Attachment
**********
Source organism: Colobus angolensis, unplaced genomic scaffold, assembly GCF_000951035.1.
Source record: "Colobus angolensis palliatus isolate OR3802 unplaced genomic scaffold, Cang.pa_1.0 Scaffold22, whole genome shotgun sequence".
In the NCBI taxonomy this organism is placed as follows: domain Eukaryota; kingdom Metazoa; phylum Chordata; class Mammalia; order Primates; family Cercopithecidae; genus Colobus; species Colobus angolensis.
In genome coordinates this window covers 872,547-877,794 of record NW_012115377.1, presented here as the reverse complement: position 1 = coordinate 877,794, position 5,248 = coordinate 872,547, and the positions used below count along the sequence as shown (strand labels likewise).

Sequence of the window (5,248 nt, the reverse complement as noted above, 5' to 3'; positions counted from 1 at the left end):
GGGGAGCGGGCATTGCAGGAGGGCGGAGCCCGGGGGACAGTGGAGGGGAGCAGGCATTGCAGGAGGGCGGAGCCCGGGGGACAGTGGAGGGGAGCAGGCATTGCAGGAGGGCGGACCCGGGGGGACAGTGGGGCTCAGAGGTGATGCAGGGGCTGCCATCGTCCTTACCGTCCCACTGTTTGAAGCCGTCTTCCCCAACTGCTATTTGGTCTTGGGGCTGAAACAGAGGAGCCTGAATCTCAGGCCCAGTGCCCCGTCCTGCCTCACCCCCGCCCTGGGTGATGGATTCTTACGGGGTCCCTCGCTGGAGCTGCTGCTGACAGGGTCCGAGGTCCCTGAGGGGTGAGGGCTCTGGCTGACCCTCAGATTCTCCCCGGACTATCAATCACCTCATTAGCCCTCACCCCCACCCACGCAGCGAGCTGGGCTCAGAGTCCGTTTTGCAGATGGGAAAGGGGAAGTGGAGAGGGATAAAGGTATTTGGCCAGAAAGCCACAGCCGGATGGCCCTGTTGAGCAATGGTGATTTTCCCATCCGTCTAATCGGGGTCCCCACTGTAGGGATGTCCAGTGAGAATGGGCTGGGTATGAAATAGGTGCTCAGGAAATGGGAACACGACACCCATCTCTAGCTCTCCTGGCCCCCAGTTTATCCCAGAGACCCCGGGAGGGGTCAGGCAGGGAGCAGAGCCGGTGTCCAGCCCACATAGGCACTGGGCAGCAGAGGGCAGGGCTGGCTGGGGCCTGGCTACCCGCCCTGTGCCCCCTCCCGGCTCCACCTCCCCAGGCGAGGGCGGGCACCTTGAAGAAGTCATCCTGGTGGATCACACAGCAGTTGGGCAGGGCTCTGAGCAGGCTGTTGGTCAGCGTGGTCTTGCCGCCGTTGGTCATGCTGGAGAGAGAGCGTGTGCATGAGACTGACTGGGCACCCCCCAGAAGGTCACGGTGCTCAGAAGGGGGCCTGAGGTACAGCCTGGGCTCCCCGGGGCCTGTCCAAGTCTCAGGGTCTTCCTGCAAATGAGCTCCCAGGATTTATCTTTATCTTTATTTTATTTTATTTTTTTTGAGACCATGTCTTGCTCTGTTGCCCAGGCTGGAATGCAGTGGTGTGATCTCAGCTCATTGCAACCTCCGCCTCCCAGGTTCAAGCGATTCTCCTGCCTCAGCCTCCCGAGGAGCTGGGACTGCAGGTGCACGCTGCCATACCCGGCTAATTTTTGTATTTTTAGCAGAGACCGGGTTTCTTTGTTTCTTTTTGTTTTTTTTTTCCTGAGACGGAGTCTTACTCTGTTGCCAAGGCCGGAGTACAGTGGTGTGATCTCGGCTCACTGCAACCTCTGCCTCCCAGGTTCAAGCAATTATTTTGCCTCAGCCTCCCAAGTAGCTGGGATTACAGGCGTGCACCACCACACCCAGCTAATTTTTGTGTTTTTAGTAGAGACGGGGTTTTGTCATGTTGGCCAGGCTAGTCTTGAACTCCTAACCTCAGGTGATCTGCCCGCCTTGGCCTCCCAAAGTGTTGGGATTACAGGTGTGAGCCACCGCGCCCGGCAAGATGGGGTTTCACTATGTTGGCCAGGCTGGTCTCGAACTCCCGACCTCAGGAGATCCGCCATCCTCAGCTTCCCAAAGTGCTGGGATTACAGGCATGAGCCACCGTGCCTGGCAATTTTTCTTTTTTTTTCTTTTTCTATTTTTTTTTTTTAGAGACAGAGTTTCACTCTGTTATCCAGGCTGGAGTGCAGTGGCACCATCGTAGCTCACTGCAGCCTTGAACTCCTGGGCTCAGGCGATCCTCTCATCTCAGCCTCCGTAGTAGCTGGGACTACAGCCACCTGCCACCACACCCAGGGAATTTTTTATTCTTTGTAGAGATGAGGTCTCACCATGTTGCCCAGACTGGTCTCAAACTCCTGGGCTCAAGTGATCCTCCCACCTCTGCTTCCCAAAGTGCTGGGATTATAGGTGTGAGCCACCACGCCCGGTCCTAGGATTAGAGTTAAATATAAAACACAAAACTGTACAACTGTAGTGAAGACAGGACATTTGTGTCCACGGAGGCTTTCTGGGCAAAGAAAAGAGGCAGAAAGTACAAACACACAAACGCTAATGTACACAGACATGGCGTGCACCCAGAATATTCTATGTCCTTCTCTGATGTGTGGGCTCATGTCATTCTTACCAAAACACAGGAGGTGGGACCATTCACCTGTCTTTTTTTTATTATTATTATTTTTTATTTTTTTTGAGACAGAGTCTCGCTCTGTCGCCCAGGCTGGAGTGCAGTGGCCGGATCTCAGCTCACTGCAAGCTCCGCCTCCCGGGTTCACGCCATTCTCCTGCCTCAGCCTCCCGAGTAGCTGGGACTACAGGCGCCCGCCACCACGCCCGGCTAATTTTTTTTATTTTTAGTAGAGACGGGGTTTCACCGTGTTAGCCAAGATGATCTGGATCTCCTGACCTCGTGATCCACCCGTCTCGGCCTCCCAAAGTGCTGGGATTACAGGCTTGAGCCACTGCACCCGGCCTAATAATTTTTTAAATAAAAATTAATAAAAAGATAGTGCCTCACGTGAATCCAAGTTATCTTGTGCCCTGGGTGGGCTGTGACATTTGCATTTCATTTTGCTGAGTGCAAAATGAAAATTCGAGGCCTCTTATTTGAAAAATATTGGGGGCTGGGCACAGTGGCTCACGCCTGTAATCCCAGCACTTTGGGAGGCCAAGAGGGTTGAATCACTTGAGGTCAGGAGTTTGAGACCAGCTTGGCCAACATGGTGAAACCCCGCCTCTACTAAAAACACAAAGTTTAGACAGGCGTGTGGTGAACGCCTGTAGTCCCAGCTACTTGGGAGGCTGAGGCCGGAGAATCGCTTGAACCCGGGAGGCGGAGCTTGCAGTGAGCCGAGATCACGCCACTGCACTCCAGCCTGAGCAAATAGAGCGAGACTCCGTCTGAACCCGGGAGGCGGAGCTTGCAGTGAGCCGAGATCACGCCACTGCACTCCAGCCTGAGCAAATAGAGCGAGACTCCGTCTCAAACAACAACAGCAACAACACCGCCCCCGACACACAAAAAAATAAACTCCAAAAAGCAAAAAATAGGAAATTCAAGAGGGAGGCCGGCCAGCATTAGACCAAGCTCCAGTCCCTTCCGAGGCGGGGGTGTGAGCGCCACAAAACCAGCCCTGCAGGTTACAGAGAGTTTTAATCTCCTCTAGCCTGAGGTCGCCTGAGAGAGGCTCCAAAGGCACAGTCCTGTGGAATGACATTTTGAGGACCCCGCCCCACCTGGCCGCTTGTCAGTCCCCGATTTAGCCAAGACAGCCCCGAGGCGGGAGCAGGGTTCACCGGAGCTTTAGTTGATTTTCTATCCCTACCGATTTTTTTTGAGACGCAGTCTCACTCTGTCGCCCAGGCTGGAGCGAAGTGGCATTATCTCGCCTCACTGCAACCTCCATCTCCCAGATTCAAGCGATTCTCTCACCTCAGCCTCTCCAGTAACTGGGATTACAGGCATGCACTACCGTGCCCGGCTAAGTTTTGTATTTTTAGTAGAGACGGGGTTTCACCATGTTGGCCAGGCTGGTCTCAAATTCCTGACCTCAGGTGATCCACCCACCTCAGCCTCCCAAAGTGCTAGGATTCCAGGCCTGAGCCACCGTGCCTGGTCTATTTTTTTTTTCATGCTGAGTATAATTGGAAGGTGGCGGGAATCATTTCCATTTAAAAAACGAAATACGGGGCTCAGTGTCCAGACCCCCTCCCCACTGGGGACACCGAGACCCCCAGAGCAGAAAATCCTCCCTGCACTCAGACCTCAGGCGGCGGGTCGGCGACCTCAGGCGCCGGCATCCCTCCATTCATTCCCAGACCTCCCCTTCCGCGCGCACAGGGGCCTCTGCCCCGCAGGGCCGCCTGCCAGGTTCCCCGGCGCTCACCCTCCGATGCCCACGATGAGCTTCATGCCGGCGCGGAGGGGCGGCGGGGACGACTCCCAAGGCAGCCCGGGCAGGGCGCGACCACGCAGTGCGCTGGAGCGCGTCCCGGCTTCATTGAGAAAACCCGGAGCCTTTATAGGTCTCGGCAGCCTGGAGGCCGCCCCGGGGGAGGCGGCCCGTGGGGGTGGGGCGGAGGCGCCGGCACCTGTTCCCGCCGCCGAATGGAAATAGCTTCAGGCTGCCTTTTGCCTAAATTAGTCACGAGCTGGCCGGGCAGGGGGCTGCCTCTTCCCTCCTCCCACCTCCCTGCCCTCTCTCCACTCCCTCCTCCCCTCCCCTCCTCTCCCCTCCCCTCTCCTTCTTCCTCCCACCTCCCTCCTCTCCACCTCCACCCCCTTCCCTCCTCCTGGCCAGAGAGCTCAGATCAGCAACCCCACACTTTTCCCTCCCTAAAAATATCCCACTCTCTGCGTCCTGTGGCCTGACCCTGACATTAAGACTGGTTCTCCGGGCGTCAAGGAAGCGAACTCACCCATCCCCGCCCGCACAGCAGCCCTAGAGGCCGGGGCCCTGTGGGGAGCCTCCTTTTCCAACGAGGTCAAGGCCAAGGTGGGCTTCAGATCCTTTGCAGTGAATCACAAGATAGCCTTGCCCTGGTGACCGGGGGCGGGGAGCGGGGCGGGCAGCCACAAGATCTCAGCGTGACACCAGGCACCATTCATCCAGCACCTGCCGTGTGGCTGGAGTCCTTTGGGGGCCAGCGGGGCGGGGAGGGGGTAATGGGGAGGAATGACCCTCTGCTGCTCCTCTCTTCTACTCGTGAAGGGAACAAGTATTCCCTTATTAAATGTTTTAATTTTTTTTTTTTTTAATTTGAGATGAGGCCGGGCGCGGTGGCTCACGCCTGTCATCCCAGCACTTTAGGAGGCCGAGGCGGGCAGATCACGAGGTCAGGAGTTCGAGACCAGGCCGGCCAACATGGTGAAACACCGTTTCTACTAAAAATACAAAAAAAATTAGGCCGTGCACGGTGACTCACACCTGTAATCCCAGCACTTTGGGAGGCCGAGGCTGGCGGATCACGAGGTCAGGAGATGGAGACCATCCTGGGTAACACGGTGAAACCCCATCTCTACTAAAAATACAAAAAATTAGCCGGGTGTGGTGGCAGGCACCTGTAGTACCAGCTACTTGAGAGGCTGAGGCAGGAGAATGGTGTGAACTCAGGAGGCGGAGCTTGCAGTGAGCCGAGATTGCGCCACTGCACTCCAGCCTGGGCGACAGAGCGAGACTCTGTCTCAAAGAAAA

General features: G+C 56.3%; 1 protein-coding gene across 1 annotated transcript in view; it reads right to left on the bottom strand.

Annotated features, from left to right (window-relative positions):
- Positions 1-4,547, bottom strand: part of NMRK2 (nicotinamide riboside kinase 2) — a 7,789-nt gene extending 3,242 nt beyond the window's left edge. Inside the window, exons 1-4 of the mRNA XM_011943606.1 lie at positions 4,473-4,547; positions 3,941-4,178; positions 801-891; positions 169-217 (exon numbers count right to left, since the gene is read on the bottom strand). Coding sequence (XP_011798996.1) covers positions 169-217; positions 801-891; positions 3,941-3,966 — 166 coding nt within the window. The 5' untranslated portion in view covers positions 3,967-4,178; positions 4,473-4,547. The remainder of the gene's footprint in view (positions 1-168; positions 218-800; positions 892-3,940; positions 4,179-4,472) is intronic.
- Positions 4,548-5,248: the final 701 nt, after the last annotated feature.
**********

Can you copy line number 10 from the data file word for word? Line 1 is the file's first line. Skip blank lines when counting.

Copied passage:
- Positions 4,548-5,248: the final 701 nt, after the last annotated feature.